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The cabbie indicator: What’s really going to happen in 2013

Instead of agonizing over what Mark Carney or Ben Bernanke think about the state of the economy, Report on Business Magazine decided to talk to the folks that hear and see all — the cab drivers who ferry around Canada’s financial bigwigs. Think of them as the leading indicators of what’s really going to happen in 2013.

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Taxi driver Asres Welday Desta at work in Toronto's financial district.

We asked several drivers: How long have you been a cab driver?

Longest: 19 years

Shortest: about 2 months

Average: 7.4 years

Ian Willms/Report on Business Magazine

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Taxi driver Francis Iyare at work in Toronto’s financial district.

We asked several drivers: Do you think the Canadian economy is doing well?

“The economy is not good. The government has the economic action plan, but it’s not helping the people living hand to mouth, or day to day like me. I can’t take a month off.”

“The economy is not so good. Nobody tips now. Just one, two dollars maybe.”

“There are a lot of problems in Europe and in the U.S. — it’s not going to be good for Canada either.”

“I see it slowly improving.”

Ian Willms/Report on Business Magazine

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Taxi driver Uththaradevan Rajesegarar at work in Toronto's financial district.

We asked several drivers: What about Canada in 2013? Are you optimistic that things will get better?

“I have hope. If you don’t hope, how can you live?"

“Anything that happens to the U.S. happens to us too, so I’m watching to see how they do.”

“I think there’s at least another tough year ahead.”

“I think maybe the U.S. is doing better. Maybe it will be better for us then.”

Ian Willms/Report on Business Magazine

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Taxi driver Hussein Azraq at work in Toronto's financial district.

We asked several drivers: Do you think President Barack Obama’s re-election is good for Canada?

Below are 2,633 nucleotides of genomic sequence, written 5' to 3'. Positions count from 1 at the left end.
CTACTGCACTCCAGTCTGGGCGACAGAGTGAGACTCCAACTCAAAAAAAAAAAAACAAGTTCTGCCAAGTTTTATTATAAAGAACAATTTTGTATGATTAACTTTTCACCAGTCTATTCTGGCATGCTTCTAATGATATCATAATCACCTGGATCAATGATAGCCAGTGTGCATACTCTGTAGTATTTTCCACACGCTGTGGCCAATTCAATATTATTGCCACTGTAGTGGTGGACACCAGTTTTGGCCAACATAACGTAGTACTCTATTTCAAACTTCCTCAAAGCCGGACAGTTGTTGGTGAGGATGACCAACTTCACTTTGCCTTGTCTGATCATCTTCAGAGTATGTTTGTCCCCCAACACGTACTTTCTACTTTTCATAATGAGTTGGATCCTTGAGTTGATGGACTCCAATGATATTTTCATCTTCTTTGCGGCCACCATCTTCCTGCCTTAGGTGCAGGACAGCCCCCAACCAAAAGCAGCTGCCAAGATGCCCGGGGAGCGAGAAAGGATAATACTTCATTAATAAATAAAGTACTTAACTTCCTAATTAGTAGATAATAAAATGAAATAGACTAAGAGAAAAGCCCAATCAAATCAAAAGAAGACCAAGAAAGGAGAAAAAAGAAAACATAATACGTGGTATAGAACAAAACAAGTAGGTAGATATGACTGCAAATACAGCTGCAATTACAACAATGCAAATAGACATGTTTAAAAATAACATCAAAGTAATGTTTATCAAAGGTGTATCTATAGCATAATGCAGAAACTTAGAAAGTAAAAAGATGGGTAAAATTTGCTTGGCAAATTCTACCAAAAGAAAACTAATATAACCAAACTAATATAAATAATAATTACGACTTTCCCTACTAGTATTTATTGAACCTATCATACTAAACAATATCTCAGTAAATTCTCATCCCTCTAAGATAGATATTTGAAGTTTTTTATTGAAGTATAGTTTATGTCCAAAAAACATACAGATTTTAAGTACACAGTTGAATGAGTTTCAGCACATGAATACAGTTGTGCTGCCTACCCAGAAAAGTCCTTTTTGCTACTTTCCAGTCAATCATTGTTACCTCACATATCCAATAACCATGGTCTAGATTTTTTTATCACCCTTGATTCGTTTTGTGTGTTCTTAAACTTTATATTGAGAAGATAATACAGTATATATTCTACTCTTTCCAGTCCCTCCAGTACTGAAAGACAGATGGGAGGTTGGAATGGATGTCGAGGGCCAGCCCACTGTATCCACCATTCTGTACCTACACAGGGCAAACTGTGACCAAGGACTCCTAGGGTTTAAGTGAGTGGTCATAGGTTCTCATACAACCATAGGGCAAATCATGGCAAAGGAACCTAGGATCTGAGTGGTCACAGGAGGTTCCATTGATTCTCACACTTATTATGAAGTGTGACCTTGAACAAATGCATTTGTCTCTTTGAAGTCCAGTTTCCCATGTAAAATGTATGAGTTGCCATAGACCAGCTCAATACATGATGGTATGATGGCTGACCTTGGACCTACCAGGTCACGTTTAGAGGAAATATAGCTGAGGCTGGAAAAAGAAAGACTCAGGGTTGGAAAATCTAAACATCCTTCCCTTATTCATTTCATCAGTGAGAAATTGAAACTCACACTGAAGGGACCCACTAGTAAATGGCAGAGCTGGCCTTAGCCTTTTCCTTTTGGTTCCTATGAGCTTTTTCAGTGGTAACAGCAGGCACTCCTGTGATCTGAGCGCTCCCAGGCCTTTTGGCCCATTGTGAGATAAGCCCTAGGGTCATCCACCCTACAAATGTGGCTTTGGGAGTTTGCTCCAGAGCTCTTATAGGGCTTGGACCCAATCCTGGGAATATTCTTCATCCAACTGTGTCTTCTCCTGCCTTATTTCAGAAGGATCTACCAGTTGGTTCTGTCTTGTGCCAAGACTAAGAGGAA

45%: Yes, it’s good

33%: No, it’s bad for Canada

22%: I don’t think he’ll make a difference

Ian Willms/Report on Business Magazine

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Taxi driver Anm Yousuf at work in Toronto's financial district.

We asked several drivers: How’s business now?

“It’s been slow the past four years. Nobody’s taking cabs.”

“Summer, winter, it doesn’t matter. It’s not a good time right now.”

“Maybe the winter it will pick up a bit. It usually does.”

“It was better in Sri Lanka where I had my own private car.”

Ian Willms/Report on Business Magazine

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Taxi driver Hossein Hamiri at work in Toronto's financial district.

We asked several drivers: Who are the best tippers?

“Women. Sorry man, but the ladies always tip the best. Young, old, doesn’t matter.”

“American businessmen tip the best. The worst is Montreal! Oh man, bad tips always from Montreal.”

“Mid-level managers, tradespeople, they’re okay. The bankers are the worst. Bankers and lawyers are bad for tips.”

“Immigrants are the worst. They never tip.”

“One lady gave me a $25 tip yesterday — out to Oakville. She was sick in my car. It was 3 p.m. That’s not a tip, that’s the cost to clean the car.”

Ian Willms/Report on Business Magazine

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